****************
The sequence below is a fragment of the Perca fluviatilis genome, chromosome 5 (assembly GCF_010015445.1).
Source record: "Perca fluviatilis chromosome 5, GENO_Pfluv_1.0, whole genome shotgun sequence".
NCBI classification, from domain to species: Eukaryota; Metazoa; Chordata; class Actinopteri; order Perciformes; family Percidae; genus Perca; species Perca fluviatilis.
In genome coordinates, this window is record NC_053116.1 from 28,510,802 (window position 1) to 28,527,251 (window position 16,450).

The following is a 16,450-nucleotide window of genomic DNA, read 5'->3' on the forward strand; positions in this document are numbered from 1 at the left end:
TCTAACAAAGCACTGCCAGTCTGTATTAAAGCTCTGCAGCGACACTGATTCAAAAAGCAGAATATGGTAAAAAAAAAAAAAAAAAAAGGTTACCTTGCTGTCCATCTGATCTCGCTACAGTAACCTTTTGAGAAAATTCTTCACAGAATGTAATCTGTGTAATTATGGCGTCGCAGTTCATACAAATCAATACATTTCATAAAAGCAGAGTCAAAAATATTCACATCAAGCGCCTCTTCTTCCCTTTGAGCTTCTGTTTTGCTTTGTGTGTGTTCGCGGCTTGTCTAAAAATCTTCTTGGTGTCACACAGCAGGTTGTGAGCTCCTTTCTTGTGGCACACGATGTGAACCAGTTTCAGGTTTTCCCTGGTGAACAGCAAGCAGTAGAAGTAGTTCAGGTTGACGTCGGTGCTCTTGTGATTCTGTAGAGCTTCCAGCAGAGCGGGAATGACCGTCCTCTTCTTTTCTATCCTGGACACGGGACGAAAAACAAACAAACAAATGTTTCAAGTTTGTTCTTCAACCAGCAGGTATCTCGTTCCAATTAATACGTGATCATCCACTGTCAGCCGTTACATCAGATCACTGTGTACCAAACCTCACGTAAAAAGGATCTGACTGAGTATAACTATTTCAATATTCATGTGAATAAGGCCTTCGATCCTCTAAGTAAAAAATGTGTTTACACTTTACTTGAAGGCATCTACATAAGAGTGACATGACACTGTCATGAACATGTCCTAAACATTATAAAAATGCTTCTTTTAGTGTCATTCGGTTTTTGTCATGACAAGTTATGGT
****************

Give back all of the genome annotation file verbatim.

The sequence below is a fragment of the Perca fluviatilis genome, chromosome 5 (assembly GCF_010015445.1).
Source record: "Perca fluviatilis chromosome 5, GENO_Pfluv_1.0, whole genome shotgun sequence".
NCBI classification, from domain to species: Eukaryota; Metazoa; Chordata; class Actinopteri; order Perciformes; family Percidae; genus Perca; species Perca fluviatilis.
In genome coordinates, this window is record NC_053116.1 from 28,510,802 (window position 1) to 28,527,251 (window position 16,450).

The following is a 16,450-nucleotide window of genomic DNA, read 5'->3' on the forward strand; positions in this document are numbered from 1 at the left end:
TCTAACAAAGCACTGCCAGTCTGTATTAAAGCTCTGCAGCGACACTGATTCAAAAAGCAGAATATGGTAAAAAAAAAAAAAAAAAAAGGTTACCTTGCTGTCCATCTGATCTCGCTACAGTAACCTTTTGAGAAAATTCTTCACAGAATGTAATCTGTGTAATTATGGCGTCGCAGTTCATACAAATCAATACATTTCATAAAAGCAGAGTCAAAAATATTCACATCAAGCGCCTCTTCTTCCCTTTGAGCTTCTGTTTTGCTTTGTGTGTGTTCGCGGCTTGTCTAAAAATCTTCTTGGTGTCACACAGCAGGTTGTGAGCTCCTTTCTTGTGGCACACGATGTGAACCAGTTTCAGGTTTTCCCTGGTGAACAGCAAGCAGTAGAAGTAGTTCAGGTTGACGTCGGTGCTCTTGTGATTCTGTAGAGCTTCCAGCAGAGCGGGAATGACCGTCCTCTTCTTTTCTATCCTGGACACGGGACGAAAAACAAACAAACAAATGTTTCAAGTTTGTTCTTCAACCAGCAGGTATCTCGTTCCAATTAATACGTGATCATCCACTGTCAGCCGTTACATCAGATCACTGTGTACCAAACCTCACGTAAAAAGGATCTGACTGAGTATAACTATTTCAATATTCATGTGAATAAGGCCTTCGATCCTCTAAGTAAAAAATGTGTTTACACTTTACTTGAAGGCATCTACATAAGAGTGACATGACACTGTCATGAACATGTCCTAAACATTATAAAAATGCTTCTTTTAGTGTCATTCGGTTTTTGTCATGACAAGTTATGGT